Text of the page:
Random Forest Based Mineral Potential Mapping for Porphyry Cu-Au Mineralisation in the Eastern Lachlan Orogen

Ford, Arianne1

1Kenex Ltd., Lower Hutt, New Zealand

Random forests represent a machine learning implementation of a decision-tree algorithm that can be applied to data-driven mineral potential mapping. Most published studies using random forests include relatively small numbers of input maps that are typically pre-classified by an expert familiar with the mineral system being targeted. The aim of this study was to investigate how random forests performed using different input parameters in terms of the individual predictive maps and training data. Four different implementations of the random forest algorithm were produced based on a case study using data from the eastern Lachlan Orogen in NSW for the purposes of targeting porphyry Cu-Au mineralisation related to the Macquarie Arc: (1) using a large number of multi-class categorical or non-thresholded predictive maps that have had no favourability criteria applied; (2) using a large number of binary predictive maps that have had statistically valid and geologically meaningful thresholds determined through weights of evidence analysis and expert review; (3) using a subset of the binary predictive maps that were used in a weights of evidence mineral potential mapping study; and (4) using this same subset of binary predictive maps with weighted training data. These results were then compared to the results of an existing weights of evidence mineral potential mapping study.

The results of the random forest analysis demonstrate how both the ranking of the input maps and subsequent mineral potential varies considerably depending on the degree of intervention from an expert in the modelling process. The first approach produced a prospective area that covered 47.7% of the study area, the second approach 6.5%, the third approach 23.4%, and the final approach with the weighted training data 40.4%. In comparison, the weights of evidence study produced a prospective area that covered 15.2% of the study area, however failed to predict one of the training points within this prospective area. Increasing the complexity of the input data improved the predictive capacity of the mineral potential maps for targeting the porphyry Cu-Au mineralisation when expert review was used to determine meaningful thresholds and classifications for the input predictive maps. However, when a large number of multi-class categorical or non-thresholded predictive maps were used as input to the random forest (i.e. no favourability criteria were applied, so the algorithm determined the thresholds rather than an expert), a poor result was obtained. The results also highlight that the main limitation of using random forests (and other machine learning approaches) for mineral potential mapping is the lack of a sufficient number of economically significant deposits which can be used to train a large number of input predictive maps.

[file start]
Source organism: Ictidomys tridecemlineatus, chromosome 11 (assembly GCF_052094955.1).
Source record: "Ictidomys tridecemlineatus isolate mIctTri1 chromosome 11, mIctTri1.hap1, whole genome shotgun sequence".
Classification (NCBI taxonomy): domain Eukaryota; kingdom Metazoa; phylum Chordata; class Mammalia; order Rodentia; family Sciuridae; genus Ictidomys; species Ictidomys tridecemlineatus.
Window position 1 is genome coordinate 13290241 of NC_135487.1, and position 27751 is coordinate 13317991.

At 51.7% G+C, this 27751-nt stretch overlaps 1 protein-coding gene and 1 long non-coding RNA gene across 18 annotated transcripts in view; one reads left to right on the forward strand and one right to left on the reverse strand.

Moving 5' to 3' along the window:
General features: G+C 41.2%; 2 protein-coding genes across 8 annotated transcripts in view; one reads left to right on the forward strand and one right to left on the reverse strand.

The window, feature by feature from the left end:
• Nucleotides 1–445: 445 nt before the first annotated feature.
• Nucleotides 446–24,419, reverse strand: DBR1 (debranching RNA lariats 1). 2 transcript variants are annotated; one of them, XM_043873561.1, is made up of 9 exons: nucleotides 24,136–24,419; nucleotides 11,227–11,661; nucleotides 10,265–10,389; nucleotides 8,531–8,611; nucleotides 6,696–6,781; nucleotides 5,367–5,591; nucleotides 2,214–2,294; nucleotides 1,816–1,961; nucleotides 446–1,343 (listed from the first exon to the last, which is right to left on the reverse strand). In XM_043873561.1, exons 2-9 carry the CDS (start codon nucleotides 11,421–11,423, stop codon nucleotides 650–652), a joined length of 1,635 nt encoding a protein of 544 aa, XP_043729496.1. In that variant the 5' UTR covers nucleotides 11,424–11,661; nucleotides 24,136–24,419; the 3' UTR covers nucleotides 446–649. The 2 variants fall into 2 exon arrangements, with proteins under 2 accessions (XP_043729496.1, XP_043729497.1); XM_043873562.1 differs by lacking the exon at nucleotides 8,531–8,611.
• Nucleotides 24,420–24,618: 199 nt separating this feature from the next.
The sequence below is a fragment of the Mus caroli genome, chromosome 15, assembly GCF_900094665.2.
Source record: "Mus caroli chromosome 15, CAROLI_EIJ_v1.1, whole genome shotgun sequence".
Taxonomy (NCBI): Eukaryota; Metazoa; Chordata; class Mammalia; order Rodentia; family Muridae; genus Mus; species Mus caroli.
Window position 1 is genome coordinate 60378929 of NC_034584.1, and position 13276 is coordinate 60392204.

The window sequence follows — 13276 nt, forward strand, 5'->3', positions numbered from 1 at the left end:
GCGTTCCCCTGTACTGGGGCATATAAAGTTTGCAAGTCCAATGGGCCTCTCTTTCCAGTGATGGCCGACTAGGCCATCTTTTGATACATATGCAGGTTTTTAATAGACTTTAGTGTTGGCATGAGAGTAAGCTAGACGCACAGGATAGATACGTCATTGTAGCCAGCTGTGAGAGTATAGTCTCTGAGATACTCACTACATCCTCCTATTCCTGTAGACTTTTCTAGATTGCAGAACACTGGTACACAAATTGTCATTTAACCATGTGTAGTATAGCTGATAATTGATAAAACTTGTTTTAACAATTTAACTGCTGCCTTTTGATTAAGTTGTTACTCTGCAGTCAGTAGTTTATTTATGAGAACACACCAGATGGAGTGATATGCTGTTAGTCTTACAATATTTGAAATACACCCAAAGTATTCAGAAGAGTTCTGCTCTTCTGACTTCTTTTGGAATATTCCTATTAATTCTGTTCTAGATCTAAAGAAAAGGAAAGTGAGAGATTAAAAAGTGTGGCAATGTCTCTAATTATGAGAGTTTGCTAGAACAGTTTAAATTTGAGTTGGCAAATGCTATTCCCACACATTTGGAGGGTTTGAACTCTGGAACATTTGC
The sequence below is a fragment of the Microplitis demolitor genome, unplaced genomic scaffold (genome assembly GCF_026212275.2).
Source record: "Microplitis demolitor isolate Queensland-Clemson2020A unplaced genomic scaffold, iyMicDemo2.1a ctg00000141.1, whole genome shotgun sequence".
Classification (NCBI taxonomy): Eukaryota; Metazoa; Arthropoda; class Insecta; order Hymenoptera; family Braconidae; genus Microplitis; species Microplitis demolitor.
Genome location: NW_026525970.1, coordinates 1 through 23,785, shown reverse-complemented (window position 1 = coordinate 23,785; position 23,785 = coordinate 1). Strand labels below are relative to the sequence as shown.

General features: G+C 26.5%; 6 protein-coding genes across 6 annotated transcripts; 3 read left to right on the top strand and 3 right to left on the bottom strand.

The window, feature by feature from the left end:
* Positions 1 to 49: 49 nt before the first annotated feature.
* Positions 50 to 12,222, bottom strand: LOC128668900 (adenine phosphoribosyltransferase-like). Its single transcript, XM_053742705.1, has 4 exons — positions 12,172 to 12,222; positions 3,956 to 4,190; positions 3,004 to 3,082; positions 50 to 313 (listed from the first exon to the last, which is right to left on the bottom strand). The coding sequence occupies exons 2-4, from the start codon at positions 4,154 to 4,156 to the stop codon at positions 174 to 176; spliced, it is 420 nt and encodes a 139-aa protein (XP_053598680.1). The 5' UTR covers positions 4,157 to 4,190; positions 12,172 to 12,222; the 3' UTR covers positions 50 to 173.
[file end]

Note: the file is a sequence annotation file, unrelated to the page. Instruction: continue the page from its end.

The random forest study clearly demonstrates that the use of predictive maps that have statistically valid, geologically meaningful, and practically useful thresholds and reclassifications assigned produce more robust mineral potential maps that can be used for exploration targeting.


Biography

Arianne is a spatial data analyst whose focus is on the use of mineral potential mapping and spatial statistics for mineral exploration. She spent more than 10 years as an academic before moving to industry to work on delivering value-added geoscience data to both government organisations and the exploration industry.

About the GSA

The Geological Society of Australia was established as a non-profit organisation in 1952 to promote, advance and support Earth sciences in Australia.

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